Posts Tagged ‘HSA’

Essential Health Benefit Regulations And Tools

Tuesday, February 26th, 2013

Health Care Reform - GuidanceFebruary 25, 2013

In keeping with the on-going march toward Affordable Care Act compliance in 2014, the Department of Health and Human Services has issued several important pieces of guidance recently, including final Standards Related to Essential Health Benefits, Actuarial Value, and Accreditation.

Essential Health Benefits
Non-grandfathered plans in the individual and small group markets, issued both in – and outside of exchanges (“marketplace”) must cover essential health benefit packages (EHBs), beginning in 2014. Self-insured group health plans, health insurance coverage offered in the large group market, and grandfathered health plans are not required to cover the essential health benefits. However, to the extent that self-funded plans and large insured plans offered outside the marketplace offer EHBs, these essential benefits cannot be subject to annual and lifetime limits.

Coverage for the essential health benefits package must cover 10 specific categories of benefits. The 10 categories are:

  1. Ambulatory patient services.
  2. Emergency services.
  3. Hospitalization.
  4. Maternity and newborn care.
  5. Mental health and substance use disorder services, including behavioral health treatment.
  6. Prescription drugs.
  7. Rehabilitative and habilitative services and devices.
  8. Laboratory services.
  9. Preventive and wellness services and chronic disease management.
  10. Pediatric services, including oral and vision care.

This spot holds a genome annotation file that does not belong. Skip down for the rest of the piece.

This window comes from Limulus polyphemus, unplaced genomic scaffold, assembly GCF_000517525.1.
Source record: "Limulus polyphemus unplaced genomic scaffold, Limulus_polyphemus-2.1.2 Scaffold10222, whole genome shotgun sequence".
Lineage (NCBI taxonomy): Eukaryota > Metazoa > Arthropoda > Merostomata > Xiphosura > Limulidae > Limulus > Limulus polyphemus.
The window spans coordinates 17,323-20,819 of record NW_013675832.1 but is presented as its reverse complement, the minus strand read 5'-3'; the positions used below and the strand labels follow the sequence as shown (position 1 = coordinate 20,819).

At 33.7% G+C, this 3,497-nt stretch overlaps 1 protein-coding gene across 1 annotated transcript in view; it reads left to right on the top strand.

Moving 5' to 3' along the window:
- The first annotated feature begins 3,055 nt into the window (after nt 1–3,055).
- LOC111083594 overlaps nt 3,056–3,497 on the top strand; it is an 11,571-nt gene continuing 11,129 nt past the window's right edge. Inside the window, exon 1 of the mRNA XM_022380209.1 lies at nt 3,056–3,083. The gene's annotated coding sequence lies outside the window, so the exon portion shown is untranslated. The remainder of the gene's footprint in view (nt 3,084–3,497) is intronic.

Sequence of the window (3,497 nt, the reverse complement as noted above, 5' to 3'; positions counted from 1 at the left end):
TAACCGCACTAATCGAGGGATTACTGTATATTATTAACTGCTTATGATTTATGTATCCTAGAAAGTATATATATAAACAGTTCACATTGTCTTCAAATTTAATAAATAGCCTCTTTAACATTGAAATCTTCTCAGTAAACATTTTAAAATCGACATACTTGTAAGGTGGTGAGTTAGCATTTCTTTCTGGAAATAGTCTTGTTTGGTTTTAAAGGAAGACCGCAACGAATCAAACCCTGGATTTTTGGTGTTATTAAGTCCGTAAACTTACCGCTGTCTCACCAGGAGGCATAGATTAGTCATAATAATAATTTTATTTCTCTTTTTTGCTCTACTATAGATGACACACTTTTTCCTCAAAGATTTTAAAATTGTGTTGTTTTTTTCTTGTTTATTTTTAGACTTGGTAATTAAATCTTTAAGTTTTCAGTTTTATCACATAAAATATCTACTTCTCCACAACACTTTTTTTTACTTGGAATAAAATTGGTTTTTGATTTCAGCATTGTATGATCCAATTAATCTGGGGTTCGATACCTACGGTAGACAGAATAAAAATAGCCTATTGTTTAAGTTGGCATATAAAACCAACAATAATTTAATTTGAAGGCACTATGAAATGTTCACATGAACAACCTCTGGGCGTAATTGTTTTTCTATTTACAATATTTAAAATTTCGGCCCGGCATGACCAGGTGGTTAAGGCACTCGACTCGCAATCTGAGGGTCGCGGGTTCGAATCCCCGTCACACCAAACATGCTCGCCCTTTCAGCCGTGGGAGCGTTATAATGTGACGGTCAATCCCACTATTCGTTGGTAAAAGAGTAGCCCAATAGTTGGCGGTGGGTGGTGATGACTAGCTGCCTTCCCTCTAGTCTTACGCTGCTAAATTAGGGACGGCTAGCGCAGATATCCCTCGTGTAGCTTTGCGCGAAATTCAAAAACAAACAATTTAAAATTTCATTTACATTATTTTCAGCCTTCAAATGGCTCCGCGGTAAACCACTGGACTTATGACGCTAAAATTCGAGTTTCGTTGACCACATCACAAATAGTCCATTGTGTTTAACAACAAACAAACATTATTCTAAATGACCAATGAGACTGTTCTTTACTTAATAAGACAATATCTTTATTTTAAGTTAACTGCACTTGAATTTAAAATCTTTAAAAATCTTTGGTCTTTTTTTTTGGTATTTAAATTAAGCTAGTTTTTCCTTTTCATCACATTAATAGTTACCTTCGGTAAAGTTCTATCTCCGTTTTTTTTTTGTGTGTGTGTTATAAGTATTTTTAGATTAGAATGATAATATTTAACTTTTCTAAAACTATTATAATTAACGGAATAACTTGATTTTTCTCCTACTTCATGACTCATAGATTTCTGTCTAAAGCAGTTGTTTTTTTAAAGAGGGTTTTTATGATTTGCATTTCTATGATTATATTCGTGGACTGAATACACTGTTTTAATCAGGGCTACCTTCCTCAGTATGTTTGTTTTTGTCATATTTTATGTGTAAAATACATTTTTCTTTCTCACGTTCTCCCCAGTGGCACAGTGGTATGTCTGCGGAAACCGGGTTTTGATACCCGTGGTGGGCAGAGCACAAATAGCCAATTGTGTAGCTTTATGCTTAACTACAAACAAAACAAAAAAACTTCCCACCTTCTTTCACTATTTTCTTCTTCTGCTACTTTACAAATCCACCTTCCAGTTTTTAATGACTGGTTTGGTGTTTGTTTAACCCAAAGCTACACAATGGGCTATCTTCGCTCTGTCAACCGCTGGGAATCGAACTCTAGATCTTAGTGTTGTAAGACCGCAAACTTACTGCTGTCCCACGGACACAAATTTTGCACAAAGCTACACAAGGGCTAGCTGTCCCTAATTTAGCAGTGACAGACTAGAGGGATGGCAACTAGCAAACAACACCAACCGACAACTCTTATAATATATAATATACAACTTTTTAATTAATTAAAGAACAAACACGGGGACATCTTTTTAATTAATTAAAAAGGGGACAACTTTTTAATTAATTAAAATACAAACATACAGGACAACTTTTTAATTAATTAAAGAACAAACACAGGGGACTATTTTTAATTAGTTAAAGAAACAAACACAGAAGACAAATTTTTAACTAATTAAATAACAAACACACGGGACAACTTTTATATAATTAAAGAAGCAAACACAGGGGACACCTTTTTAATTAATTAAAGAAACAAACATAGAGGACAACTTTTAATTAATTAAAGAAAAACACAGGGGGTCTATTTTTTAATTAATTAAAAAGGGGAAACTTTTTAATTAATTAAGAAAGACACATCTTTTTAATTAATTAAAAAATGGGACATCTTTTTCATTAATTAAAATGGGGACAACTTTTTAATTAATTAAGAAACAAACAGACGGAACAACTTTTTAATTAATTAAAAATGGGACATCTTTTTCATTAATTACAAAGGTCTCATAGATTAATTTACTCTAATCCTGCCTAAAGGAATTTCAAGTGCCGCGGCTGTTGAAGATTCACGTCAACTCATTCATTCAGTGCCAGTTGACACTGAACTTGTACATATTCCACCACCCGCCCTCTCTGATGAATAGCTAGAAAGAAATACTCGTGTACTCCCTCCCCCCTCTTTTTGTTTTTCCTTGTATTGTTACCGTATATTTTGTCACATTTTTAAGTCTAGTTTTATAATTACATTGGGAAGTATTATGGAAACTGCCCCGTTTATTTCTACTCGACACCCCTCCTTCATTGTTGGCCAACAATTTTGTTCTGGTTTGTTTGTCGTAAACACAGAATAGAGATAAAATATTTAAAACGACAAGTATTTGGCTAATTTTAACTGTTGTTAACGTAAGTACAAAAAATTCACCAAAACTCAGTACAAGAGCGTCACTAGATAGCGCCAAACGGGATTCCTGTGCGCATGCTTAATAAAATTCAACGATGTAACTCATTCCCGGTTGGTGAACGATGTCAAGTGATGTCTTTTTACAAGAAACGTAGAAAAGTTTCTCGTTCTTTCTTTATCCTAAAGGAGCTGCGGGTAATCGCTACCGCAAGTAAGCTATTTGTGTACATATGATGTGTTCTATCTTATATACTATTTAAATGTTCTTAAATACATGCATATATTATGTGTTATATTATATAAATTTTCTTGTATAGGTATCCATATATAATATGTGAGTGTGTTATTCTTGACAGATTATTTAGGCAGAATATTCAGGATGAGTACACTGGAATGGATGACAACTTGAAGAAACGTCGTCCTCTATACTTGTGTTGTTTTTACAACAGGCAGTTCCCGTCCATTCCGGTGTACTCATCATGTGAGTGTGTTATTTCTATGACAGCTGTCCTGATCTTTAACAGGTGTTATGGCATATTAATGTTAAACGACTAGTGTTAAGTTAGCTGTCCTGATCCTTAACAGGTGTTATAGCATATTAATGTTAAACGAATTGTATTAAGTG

Coverage for Mental Health and Substance Abuse Services
Though health plans offered by employers employing fewer than 50 employees are generally not subject to the federal mental health parity laws (Mental Health Parity Act of 1996 (MHPA) and the Paul Wellstone and Pete Domenici Mental Health Parity and Addiction Equity Act of 2008 (MHPAEA), these plans will be required to provide mental health benefits, in accordance with the EHB standards.

Benchmark Plan Designs
States can utilize one of several plan design categories for defining essential benefits (click here for CBIZ Health Reform Bulletin). As of February 25, 2013, twenty-six states have chosen their base-benchmark plans. In states that do not select their own benchmark plan, the default base-benchmark plan will be based on the largest plan and product by enrollment in the State’s small group market.

Additional information on the specific benefits, limits, and prescription drug categories and classes covered by the EHB-benchmark plans, and state-required benefits, is available on the Center for Consumer Information and Insurance Oversight (CCIIO) website.

Cost-Sharing Requirements

DEDUCTIBLES. For plan years beginning on or after January 1, 2014, the final regulations clarify that the annual deductible imposed by plans cannot exceed $2,000 for self-only coverage, or $4,000 for coverage other than self-only. These deductible restrictions only apply to individual and small group health plans, and plans offered through the marketplace. These deductible limits do not apply to large group plans offered outside the marketplace or to self-funded plans.

These regulations, while they reserve the right to make modifications, provide that contributions to flexible medical spending arrangements (FSAs) cannot be used to buy down the deductible levels by the amount available under the FSA.